I'm writing a web app that needs many users to work on the same contents. So there's high probability that one user overwrites another user's changes du to a race condition.

Ruby on Rails provides an easy mechanism to prevent this, which is called optimistic locking. But it only prevents saving when an overwrite would happen, it doesn't help a lot merging those changes.

So whenever Rails fires a StaleObject exception, I re-display the form with a warning:

I'm using the diffy gem to display the changes.

This works pretty nice, but the Difference isn't optimised yet: while one-liner (<input type="text">) fields are diffed pretty nicely (diff by word), many-liner fields (<textarea>) don't give very sophisticated clues about the changes (diff by sentence).

I know from GitHub much more sophisticated diffs (and as a versioning tool, I think git has a lot more possibilities to identify changes and compare them in a human readable way):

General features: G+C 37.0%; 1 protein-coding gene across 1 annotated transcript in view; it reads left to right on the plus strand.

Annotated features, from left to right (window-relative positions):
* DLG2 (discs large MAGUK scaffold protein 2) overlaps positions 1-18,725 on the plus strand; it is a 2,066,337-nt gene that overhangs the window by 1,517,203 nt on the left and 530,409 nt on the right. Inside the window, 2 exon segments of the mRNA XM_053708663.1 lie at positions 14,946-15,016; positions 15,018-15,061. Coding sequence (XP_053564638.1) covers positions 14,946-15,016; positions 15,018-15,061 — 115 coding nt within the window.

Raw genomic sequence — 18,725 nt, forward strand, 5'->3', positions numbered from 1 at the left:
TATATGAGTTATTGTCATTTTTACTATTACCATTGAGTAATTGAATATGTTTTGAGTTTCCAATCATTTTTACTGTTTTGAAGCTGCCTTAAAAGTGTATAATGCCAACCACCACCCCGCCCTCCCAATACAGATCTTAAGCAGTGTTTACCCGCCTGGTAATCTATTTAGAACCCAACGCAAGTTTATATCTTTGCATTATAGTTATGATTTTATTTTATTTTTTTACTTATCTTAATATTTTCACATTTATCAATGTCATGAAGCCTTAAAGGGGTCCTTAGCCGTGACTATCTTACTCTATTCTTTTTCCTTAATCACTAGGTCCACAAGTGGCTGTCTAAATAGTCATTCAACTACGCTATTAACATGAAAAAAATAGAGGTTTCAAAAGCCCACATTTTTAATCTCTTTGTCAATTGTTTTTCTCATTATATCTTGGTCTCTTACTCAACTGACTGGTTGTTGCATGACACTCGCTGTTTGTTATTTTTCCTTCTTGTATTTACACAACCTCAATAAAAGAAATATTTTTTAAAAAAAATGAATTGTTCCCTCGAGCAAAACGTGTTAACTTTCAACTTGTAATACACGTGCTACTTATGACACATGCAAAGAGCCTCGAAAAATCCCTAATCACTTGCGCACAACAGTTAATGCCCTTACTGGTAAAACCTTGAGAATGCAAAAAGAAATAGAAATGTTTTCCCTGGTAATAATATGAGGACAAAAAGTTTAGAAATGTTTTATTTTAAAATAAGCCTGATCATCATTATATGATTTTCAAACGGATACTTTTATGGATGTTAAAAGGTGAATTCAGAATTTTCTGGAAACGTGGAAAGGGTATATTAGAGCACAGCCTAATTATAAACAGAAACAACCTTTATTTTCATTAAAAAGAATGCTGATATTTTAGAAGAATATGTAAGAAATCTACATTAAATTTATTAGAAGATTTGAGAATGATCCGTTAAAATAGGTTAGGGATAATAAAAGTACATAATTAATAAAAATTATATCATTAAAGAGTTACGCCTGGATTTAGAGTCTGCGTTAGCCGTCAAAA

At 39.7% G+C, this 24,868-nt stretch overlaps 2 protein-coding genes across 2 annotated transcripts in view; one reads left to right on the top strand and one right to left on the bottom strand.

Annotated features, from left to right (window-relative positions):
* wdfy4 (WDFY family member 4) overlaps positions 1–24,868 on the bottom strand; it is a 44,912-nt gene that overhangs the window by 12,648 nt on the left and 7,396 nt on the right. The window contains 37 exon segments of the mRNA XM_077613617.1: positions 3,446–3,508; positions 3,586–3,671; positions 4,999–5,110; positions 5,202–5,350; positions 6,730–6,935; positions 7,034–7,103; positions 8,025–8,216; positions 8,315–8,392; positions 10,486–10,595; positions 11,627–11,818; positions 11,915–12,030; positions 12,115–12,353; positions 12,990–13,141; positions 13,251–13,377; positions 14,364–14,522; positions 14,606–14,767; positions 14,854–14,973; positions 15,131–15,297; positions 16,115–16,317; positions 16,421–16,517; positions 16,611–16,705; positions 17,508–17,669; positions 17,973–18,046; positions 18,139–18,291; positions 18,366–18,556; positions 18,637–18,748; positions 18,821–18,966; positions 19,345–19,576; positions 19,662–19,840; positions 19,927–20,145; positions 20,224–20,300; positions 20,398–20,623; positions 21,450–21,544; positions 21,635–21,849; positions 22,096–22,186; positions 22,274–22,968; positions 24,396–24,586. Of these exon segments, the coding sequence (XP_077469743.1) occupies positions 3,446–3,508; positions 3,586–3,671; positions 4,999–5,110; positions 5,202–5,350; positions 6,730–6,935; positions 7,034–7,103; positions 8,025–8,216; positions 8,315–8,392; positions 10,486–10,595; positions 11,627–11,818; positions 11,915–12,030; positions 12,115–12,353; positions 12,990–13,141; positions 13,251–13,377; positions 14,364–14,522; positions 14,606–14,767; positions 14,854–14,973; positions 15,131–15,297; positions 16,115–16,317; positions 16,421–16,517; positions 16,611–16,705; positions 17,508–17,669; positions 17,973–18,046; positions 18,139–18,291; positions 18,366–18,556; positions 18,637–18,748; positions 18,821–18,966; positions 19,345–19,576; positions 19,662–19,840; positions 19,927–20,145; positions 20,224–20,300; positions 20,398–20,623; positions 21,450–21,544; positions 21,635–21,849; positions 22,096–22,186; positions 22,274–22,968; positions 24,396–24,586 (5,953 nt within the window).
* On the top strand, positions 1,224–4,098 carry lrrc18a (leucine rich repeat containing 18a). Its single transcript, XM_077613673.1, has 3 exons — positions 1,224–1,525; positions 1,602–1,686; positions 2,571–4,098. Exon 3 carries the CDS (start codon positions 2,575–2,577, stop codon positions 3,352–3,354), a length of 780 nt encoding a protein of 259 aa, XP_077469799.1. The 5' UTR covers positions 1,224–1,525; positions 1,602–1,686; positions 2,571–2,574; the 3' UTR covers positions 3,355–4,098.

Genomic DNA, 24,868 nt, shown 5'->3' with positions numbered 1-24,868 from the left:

But also Stack Overflow has great diffs:

So: what mechanism does Stack Overflow use to provide these fine grained diffs? A normal diff call on the command line? Some more sophisticated tool like git or something?

It seems that diffing a many-lines text includes at least these steps:

  1. Diff by line, so changed lines are detected
  2. Diff changed lines by word, to find the fine-grained changes
  3. Display only changed lines (with some context lines, if needed), diffed by word

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